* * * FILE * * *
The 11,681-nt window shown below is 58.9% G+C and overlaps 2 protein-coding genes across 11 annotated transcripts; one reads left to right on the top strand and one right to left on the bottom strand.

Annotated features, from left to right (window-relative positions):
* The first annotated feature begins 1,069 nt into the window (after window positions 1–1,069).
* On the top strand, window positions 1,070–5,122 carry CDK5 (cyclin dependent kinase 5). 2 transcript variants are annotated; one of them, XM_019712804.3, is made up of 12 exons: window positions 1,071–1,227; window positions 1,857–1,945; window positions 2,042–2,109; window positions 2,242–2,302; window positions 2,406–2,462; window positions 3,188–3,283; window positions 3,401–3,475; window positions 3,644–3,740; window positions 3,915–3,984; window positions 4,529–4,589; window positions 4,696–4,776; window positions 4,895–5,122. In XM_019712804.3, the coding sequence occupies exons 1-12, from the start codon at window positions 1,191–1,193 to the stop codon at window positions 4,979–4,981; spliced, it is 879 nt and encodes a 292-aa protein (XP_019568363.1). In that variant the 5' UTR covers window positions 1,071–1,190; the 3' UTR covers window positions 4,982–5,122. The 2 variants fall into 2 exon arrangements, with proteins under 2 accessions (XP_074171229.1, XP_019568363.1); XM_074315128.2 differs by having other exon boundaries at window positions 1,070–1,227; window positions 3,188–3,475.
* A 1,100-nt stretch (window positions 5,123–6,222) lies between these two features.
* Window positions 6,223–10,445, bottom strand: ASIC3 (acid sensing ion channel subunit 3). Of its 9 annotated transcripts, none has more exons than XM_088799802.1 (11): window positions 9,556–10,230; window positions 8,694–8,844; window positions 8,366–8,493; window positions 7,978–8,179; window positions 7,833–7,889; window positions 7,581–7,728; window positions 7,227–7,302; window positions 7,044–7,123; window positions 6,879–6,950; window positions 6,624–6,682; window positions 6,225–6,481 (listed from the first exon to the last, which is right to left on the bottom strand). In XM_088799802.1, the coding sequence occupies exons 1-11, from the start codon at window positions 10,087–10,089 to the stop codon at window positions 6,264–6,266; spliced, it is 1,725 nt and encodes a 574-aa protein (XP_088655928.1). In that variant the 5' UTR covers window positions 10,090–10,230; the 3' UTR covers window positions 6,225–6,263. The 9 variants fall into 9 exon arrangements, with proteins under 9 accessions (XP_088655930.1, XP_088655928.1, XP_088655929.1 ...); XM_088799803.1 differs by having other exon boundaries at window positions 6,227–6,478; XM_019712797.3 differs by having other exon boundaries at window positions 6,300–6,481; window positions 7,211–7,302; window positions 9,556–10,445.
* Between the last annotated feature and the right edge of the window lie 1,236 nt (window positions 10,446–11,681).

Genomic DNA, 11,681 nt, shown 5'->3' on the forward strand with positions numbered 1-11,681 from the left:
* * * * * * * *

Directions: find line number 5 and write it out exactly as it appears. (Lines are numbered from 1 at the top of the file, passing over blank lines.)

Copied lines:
* A 1,100-nt stretch (window positions 5,123–6,222) lies between these two features.